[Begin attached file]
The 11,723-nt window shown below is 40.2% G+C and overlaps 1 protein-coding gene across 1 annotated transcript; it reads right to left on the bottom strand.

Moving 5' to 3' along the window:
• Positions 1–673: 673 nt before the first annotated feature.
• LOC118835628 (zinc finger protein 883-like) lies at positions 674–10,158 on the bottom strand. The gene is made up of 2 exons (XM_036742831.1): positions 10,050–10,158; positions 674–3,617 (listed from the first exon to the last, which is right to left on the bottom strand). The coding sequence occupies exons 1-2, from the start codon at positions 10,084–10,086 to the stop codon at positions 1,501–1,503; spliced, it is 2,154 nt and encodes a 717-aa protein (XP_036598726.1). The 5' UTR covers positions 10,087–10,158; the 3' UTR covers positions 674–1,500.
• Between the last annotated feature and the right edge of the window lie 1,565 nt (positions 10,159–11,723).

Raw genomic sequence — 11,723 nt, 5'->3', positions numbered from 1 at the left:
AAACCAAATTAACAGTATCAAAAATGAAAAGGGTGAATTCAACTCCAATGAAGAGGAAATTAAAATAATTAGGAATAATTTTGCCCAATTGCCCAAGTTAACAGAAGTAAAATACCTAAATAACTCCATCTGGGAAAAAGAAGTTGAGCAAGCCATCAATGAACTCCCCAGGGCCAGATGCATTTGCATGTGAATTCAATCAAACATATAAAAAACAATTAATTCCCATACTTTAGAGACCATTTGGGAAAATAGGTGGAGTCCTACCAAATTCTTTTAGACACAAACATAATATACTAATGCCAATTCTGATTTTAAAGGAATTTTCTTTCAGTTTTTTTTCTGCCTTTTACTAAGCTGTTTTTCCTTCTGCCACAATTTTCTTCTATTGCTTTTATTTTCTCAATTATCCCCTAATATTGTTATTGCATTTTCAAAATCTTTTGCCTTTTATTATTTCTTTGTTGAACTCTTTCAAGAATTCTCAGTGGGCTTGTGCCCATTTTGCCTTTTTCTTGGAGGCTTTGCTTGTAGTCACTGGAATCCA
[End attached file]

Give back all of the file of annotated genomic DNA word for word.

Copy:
The 11,723-nt window shown below is 40.2% G+C and overlaps 1 protein-coding gene across 1 annotated transcript; it reads right to left on the bottom strand.

Moving 5' to 3' along the window:
• Positions 1–673: 673 nt before the first annotated feature.
• LOC118835628 (zinc finger protein 883-like) lies at positions 674–10,158 on the bottom strand. The gene is made up of 2 exons (XM_036742831.1): positions 10,050–10,158; positions 674–3,617 (listed from the first exon to the last, which is right to left on the bottom strand). The coding sequence occupies exons 1-2, from the start codon at positions 10,084–10,086 to the stop codon at positions 1,501–1,503; spliced, it is 2,154 nt and encodes a 717-aa protein (XP_036598726.1). The 5' UTR covers positions 10,087–10,158; the 3' UTR covers positions 674–1,500.
• Between the last annotated feature and the right edge of the window lie 1,565 nt (positions 10,159–11,723).

Raw genomic sequence — 11,723 nt, 5'->3', positions numbered from 1 at the left:
AAACCAAATTAACAGTATCAAAAATGAAAAGGGTGAATTCAACTCCAATGAAGAGGAAATTAAAATAATTAGGAATAATTTTGCCCAATTGCCCAAGTTAACAGAAGTAAAATACCTAAATAACTCCATCTGGGAAAAAGAAGTTGAGCAAGCCATCAATGAACTCCCCAGGGCCAGATGCATTTGCATGTGAATTCAATCAAACATATAAAAAACAATTAATTCCCATACTTTAGAGACCATTTGGGAAAATAGGTGGAGTCCTACCAAATTCTTTTAGACACAAACATAATATACTAATGCCAATTCTGATTTTAAAGGAATTTTCTTTCAGTTTTTTTTCTGCCTTTTACTAAGCTGTTTTTCCTTCTGCCACAATTTTCTTCTATTGCTTTTATTTTCTCAATTATCCCCTAATATTGTTATTGCATTTTCAAAATCTTTTGCCTTTTATTATTTCTTTGTTGAACTCTTTCAAGAATTCTCAGTGGGCTTGTGCCCATTTTGCCTTTTTCTTGGAGGCTTTGCTTGTAGTCACTGGAATCCA